Fighting him will be the so-called Establishment Wing of the Republican Party, a veritable wasteland of tossed-aside talents and presumed heavyweights. Chris Christie, fresh off ruining Marco Rubio’s life, is heading back to New Jersey to euthanize his campaign. John Ellis Bush, heir to the Republican throne, is alive, but just barely. Rubio has been whipped within an inch of his life and his weakness exposed for the world to see. Ben Carson and Carly Fiorina are as done as candidates who are only doing this for book deals and radio shows can be done. There is just Trump and Cruz and…Kasich?
Who would’ve thought even a week ago that John Kasich, Governor of Ohio and presidential afterthought, would find his way through the scrum and secure a strong second place finish and propel himself into clean air?
It took a lot to get there. Trump and Cruz massacring each other. Christie eviscerating Rubio on live television and Rubio reverting back to Grab That Offscreen Water Rubio. A media tired of the Trump Phenomenon and obsessed with finding The Rationale Alternative as long as that alternative isn’t named Cruz.
His speech tonight wasn’t the rousing war cry of Clinton or even Rubio’s misplaced victory after taking third in Iowa. This was a subdued and calm candidate, a man who recognized his even-keelness is his greatest strength, a recognition that couldn’t be more right. As business leaders can tell you, the smartest thing you can do is test the winds of prevalent thought and chart course in the opposite direction. Kasich tonight, and for the past few months, has been the antidote to the violence of Trump and the apocalypse of Cruz. As he said tonight, “When people come to my town halls, they feel safe.”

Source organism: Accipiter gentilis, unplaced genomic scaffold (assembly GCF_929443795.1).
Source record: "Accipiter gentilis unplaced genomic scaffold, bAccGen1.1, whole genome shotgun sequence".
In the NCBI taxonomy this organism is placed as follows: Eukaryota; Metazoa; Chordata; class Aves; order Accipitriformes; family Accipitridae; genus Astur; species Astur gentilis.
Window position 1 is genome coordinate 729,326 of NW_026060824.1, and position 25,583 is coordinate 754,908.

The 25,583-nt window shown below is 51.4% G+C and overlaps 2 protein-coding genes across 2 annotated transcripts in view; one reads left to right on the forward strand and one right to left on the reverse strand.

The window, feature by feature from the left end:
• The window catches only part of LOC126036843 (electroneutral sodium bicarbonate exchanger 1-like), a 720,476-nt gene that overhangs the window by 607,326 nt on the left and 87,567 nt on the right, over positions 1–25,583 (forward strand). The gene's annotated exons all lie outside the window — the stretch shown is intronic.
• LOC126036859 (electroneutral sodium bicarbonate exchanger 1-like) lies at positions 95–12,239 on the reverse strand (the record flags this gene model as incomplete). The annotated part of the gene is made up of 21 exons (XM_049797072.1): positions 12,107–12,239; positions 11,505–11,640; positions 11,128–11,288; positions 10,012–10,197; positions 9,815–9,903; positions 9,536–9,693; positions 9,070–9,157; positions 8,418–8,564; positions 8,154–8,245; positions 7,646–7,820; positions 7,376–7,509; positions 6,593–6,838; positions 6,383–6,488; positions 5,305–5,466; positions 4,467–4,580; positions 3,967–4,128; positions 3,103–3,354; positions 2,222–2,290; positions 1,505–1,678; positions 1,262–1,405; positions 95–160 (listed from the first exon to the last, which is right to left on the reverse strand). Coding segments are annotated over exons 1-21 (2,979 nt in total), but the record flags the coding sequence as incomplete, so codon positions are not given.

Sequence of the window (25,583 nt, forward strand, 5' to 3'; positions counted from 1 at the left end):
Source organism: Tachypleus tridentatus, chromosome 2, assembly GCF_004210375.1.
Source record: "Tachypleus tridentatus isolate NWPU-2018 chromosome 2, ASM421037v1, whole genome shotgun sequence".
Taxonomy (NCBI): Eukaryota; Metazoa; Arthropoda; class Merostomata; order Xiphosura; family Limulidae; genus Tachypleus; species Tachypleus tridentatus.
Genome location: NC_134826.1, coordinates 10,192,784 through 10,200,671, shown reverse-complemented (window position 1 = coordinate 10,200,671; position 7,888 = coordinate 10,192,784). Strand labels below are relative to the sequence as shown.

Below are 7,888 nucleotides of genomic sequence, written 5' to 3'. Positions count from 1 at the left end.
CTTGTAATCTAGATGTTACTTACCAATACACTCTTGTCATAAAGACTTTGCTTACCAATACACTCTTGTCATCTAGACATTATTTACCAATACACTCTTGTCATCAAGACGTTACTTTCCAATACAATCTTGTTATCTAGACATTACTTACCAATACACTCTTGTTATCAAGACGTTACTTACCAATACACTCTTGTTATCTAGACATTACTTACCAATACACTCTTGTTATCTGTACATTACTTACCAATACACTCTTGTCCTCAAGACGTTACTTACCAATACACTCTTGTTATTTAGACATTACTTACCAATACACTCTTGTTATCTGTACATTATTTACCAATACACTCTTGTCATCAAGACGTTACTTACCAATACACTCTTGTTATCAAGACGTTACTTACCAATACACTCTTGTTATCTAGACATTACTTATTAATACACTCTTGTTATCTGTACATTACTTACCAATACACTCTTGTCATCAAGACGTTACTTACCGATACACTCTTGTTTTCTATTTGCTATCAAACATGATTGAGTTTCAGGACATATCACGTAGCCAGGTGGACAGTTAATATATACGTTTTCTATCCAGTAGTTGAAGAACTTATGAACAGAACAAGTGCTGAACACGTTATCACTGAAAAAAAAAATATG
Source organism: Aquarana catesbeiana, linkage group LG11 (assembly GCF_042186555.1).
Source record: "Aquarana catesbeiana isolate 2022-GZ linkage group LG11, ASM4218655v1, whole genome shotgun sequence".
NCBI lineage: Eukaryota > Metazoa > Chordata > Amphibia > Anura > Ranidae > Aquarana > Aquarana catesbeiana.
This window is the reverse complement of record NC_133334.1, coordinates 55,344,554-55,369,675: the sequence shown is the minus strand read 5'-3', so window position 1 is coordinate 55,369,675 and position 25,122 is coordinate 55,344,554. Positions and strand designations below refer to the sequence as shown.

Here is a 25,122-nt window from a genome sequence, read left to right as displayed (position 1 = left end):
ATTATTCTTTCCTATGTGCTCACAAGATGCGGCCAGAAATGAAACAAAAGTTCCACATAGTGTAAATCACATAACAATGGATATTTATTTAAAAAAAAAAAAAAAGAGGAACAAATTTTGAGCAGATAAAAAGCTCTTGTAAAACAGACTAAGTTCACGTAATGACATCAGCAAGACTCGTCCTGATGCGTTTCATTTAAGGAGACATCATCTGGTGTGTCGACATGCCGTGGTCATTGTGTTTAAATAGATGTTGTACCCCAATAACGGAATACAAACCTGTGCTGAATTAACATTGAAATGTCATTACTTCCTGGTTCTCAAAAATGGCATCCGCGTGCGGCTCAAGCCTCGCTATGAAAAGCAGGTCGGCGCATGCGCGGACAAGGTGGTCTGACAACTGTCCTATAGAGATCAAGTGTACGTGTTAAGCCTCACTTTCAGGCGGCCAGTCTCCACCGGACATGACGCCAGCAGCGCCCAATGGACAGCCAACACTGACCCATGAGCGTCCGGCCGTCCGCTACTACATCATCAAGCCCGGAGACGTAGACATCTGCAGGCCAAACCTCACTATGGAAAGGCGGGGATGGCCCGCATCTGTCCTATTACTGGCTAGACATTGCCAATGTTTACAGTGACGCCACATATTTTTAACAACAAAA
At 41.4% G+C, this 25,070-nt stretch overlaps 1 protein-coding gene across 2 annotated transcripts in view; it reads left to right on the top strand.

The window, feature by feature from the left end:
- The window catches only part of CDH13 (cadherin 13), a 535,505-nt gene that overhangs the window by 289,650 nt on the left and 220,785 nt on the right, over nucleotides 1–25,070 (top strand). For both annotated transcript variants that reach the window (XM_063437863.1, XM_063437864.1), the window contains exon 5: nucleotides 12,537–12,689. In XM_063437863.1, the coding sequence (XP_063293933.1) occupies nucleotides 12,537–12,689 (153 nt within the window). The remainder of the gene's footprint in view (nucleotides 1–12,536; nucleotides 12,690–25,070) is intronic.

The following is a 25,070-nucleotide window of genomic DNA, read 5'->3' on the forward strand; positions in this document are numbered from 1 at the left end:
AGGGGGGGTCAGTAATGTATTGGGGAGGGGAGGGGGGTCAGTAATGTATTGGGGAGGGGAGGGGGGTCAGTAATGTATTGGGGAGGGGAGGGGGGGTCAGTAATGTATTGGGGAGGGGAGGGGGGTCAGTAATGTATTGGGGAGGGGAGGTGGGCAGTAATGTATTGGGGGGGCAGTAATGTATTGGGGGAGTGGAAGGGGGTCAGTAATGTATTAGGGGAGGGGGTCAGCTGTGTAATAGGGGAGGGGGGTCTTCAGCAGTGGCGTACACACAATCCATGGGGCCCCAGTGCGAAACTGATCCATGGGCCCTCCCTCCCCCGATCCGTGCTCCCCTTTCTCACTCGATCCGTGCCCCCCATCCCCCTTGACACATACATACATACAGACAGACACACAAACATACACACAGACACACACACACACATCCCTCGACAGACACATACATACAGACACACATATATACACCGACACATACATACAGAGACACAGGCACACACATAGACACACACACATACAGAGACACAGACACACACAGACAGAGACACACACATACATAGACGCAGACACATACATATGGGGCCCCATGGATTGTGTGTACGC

Safe. A term that plays well for anyone who hears it. For the true believers, Kasich means safe from the travesty of Obama. For the moderates, he means the poison of the far-right. In this appeal, he’s the most dangerous candidate the GOP’s got.
Starting tomorrow though, Kasich inherits the target that buried Bush, Cruz, and Rubio. He’s now a contender who’ll garner his fair share of ordinance from the establishment favorites. Bush and Rubio, who probably has seventy-two hours to correct his trajectory or lose his future altogether, will call him a moderate, a fake conservative who embraced same-sex marriage as recently as two months ago. Trump will let him go as long as he doesn’t venture too close to his lead, but after that: all bets are off.
Can Kasich take a punch? We don’t know. Some say he’s soft. This is the governor, by the way, who watched a chunk of Fargo and demanded all Blockbusters remove it from their shelves. He’s a career politician and does better with bureaucracy than he does the stump. Chances are he isn’t up to the task, but let’s imagine, just for a second that he is.
We’ve got forty-eight nominating contests to go and nine months from the general election. A lot can change with time. Everything can change with time.